An incendiary splash in today’s Times has brought to the fore what some in Labour have long claimed is going on below the radar: a plot by Momentum to remove centre-left councillors and install their own candidates around the country. Or to put it more bluntly, to take out the Corbynsceptics and put in the Corbynistas.
The article was prompted, it seems, by a long-running row in Haringey, which culminated in a failed attempt to oust Claire Kober, lead of the north London council, from her seat on the borough’s authority. If she had lost then she would have been forced to step down as leader.
Momentum has denied it wants to de-select Labour candidates.
LabourList tries to sift through what is happening around the country.
Are councillors being deselected?
Yes. It is clear that it has happened in a handful of local authorities around the country for factional reasons but it is difficult to put a number on it. Some councillors choose to stand down, seeing it as better to jump before they are pushed.
Samantha Jury-Dada, a councillor with links to Progress, was de-selected in Southwark in south London, prompting a furious reaction among activists over the replacement of a “a young LGBT woman of colour… in favour of a white man who doesn’t live in the ward” in an open letter to LabourList.
Tim Gallagher, a councillor in Haringey in north London, withdrew from the re-selection process in his borough after he was not automatically endorsed. The borough party has been convulsed over the Haringey development scheme, a £2bn regeneration scheme. Gallagher said in an open letter on Twitter that the process had become “poisonous” and the local party “inflamed with division”. All sides should share “some blame”, he added. Around 10 Haringey councillors have stood down or lost re-selections, according to The Times.
What about re-selections?
MPs and councillors normally face an initial vote of re-selection – although this was waived for parliamentary candidates this summer amid the hasty preparations for Theresa May’s snap election.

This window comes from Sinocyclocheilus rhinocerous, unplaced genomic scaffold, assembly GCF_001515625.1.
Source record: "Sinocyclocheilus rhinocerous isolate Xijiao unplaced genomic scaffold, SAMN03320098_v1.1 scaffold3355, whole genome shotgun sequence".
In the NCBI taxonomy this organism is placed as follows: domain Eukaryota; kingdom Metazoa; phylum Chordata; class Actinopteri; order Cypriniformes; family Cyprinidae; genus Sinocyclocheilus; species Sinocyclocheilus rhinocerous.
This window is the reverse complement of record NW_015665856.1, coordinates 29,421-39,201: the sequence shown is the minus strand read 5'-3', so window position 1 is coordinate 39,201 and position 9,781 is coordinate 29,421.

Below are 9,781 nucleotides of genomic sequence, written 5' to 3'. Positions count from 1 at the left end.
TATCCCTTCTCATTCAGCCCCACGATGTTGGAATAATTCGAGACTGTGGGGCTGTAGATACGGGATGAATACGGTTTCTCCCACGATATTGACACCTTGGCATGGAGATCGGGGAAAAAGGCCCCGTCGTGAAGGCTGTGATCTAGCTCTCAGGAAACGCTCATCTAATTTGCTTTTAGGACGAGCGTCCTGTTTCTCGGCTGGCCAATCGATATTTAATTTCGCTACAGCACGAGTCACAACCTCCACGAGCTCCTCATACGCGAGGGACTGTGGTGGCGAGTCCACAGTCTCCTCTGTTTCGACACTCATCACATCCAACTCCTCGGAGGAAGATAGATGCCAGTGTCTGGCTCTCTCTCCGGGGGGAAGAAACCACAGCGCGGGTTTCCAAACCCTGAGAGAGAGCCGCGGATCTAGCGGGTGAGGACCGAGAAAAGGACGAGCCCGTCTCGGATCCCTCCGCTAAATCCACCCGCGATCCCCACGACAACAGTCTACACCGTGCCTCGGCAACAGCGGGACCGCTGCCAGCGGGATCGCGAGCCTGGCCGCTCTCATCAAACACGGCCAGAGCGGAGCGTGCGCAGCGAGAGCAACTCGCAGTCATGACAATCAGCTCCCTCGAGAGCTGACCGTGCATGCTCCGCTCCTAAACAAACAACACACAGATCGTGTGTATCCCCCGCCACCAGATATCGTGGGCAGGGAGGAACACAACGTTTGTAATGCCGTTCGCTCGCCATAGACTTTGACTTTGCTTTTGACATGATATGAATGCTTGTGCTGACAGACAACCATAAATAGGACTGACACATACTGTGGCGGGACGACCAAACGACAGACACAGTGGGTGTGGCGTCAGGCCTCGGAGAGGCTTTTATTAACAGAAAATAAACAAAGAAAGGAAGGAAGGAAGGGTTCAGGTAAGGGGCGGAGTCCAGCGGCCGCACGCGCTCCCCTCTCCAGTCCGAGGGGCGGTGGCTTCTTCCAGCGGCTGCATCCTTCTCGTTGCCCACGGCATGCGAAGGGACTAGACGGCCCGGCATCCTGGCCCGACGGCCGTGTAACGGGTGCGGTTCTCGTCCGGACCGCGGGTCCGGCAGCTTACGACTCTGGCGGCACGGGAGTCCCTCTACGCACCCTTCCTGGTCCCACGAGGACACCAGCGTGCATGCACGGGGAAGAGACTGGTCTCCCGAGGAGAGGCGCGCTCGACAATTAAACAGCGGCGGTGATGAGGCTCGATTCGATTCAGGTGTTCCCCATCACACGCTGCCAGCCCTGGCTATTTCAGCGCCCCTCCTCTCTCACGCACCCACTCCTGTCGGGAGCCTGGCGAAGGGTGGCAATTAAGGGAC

In most cases a majority of members endorse the person already in office in order to crack on with fighting the Tories. Occasionally, however, an MP or councillor loses a so-called trigger ballot which precipitates a full re-selection on a vote among constituency members, for MPs; or ward members, for councillors. This presents the person in post with the option of fighting a long and wearying battle simply for the right to remain as a candidate, or to walk away, but with the inevitable bitter taste in the mouth at being pushed out by personal or political opponents.
Full re-selections appear to have been used for factional purposes to a greater degree since 2015 than under Ed Miliband’s leadership. Centre-left activists argue that they are being used to force out respected councillors under the guise of increase democracy while members of Momentum argue that Labour must give its vast membership base a bigger say in choosing candidates.
What have Jeremy Corbyn, his supporters and opponents said about this issue?
Jeremy Corbyn: The new leader cheered many on the centre-left when, in October 2015, he reacted to the Tories’ partisan plans to redraw the parliamentary boundaries by saying: “I wish to make it absolutely crystal clear that I do not support any changes to Labour’s rules to make it easier to deselect sitting Labour MPs.”
A year later, however, he disappointed some when he appeared to open the door to de-selections in the aftermath of his second leadership contest victory, telling the BBC there was a need to “strengthen democracy” among Labour members. When asked if he would rule out the measure, said: “It is not my decision on who is selected for a place or not. I am not a leader who imposes things on constituencies.”
Momentum: “We are wholly committed to the Labour party, as we showed in this [general] election. We weren’t just committed to some candidates, we were committed to all candidates,” Momentum founding chair Jon Lansman told the Daily Mirror .
“We will not be campaigning to deselect anybody, but I am in favour of democratic selection processes,” he added.
Centrist pressure group Progress: Richard Angell, director of Progress, said today: “George Osborne’s trick was to forced huge cuts on councils who cannot legally run deficit budgets so that the backlash would be experienced by Labour councillors not the Tory Treasury. The Momentum leadership have fallen for it hook, line and sinker and turned their fire on sitting public servants and community activists. It is appalling that good, honest, hard-working Labour councillors are being hounded from their roles. The Tories will be rubbing their hands with glee.”
Labour First: The self-styled “voice of the moderates” has accused the left of “an orchestrated purge of hard working Labour councillors”. Matt Pound, national organiser, told The Times: “Instances of de-selections on purely factional grounds occurring around the country are totally counter-productive and should be called out and resisted by local members”.
The Labour Party: “Labour Party members select their candidates by democratic process as laid out in the rule book. We do not comment on individual selections” a spokesperson said.